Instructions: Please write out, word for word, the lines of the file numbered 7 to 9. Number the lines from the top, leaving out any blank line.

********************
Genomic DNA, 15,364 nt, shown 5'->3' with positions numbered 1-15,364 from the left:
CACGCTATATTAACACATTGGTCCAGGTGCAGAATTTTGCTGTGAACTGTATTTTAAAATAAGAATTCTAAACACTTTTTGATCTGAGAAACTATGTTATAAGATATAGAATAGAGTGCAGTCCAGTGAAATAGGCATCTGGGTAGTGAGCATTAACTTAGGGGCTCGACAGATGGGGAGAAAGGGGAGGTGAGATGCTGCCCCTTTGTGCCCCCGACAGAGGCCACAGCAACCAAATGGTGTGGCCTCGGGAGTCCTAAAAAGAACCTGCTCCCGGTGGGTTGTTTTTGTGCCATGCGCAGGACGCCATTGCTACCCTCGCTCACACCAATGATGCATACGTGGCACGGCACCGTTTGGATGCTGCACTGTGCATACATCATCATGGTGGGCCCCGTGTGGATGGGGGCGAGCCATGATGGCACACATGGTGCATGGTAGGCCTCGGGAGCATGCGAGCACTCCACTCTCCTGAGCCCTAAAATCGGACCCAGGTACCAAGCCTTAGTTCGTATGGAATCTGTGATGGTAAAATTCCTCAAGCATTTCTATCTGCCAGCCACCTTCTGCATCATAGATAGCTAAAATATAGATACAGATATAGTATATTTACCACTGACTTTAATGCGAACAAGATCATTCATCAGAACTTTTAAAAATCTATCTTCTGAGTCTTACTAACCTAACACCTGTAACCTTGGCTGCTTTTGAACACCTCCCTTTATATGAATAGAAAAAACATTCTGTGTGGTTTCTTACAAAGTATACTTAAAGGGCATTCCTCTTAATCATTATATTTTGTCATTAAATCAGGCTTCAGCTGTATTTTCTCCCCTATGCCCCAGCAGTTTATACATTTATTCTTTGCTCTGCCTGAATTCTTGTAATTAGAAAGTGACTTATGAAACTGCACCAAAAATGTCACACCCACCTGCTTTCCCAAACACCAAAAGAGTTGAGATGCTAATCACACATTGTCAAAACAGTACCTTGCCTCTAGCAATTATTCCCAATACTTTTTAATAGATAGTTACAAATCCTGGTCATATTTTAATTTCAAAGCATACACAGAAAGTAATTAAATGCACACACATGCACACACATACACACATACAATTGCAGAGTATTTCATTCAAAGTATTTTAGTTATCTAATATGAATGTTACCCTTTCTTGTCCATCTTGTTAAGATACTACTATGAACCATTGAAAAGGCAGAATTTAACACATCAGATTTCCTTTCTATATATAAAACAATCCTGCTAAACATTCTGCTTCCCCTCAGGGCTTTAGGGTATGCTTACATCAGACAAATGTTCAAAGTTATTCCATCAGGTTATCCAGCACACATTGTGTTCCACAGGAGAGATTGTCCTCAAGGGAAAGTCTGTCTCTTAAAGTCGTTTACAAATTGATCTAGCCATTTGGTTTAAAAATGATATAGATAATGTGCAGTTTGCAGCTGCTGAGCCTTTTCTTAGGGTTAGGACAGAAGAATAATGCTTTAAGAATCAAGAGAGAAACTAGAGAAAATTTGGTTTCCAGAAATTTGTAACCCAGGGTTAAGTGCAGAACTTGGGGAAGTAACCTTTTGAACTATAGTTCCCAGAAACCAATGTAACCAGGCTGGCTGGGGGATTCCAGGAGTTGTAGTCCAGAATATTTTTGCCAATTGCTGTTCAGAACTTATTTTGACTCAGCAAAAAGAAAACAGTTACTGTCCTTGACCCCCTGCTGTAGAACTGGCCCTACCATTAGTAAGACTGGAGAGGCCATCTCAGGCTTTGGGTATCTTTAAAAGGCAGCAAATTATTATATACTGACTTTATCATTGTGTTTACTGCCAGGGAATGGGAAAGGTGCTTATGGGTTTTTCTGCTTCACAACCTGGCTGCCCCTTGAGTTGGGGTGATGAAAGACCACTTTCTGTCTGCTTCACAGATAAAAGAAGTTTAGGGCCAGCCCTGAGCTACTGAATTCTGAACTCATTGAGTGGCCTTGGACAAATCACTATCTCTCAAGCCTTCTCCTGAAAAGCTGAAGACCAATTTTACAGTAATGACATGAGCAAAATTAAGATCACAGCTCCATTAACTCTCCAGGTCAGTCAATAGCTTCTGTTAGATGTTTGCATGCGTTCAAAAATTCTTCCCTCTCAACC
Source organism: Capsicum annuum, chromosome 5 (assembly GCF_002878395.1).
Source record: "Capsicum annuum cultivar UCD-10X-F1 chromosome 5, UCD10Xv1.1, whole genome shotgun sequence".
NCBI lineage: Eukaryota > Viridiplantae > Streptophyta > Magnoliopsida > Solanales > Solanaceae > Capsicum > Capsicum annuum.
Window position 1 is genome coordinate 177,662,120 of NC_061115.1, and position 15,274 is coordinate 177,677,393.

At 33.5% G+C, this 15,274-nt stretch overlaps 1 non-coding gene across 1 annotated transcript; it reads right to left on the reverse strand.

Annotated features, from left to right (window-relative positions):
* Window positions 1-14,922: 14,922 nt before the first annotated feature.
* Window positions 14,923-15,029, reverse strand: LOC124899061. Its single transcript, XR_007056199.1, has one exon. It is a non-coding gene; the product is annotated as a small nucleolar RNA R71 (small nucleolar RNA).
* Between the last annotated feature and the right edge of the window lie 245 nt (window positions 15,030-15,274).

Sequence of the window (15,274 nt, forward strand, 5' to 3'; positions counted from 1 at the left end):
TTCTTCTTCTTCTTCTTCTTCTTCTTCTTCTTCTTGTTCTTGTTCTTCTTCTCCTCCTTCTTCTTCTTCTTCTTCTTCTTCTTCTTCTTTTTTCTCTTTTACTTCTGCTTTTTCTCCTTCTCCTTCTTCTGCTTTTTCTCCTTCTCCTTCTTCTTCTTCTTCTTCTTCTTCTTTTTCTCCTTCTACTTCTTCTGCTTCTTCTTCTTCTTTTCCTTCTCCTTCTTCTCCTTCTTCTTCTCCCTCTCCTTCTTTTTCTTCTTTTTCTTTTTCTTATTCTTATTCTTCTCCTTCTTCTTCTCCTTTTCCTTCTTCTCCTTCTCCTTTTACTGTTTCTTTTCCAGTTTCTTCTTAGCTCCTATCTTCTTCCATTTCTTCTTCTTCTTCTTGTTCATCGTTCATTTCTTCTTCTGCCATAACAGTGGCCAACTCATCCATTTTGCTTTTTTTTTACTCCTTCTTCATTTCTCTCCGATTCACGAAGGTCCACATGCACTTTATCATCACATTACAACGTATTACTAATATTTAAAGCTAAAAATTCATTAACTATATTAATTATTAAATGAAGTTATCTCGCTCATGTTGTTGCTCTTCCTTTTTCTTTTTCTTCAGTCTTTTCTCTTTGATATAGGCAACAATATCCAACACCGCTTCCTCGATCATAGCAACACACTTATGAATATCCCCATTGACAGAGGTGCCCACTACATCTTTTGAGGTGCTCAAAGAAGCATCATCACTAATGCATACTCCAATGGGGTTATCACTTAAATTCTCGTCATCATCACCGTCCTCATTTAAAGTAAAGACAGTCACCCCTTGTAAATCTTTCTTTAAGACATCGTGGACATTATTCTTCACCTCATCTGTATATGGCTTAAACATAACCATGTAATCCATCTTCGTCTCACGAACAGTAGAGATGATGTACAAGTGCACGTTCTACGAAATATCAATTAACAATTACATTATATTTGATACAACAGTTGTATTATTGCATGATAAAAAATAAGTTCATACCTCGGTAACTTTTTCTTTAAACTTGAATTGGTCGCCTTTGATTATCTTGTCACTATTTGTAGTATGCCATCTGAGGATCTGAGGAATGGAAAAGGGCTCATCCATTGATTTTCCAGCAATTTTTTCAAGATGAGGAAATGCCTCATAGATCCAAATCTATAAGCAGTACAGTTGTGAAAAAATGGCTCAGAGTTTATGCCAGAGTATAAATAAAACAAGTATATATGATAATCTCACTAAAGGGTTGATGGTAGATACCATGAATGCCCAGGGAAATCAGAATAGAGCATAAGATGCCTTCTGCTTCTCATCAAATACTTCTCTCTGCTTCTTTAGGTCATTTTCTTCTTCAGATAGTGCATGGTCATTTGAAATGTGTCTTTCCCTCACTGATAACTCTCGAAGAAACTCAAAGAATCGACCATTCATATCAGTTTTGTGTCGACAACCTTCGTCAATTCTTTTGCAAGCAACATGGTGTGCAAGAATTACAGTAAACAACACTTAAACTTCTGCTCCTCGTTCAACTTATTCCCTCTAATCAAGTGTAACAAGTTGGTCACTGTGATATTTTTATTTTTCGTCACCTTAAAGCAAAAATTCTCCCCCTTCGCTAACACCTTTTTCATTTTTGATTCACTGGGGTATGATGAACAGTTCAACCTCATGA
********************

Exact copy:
At 33.5% G+C, this 15,274-nt stretch overlaps 1 non-coding gene across 1 annotated transcript; it reads right to left on the reverse strand.

Annotated features, from left to right (window-relative positions):
* Window positions 1-14,922: 14,922 nt before the first annotated feature.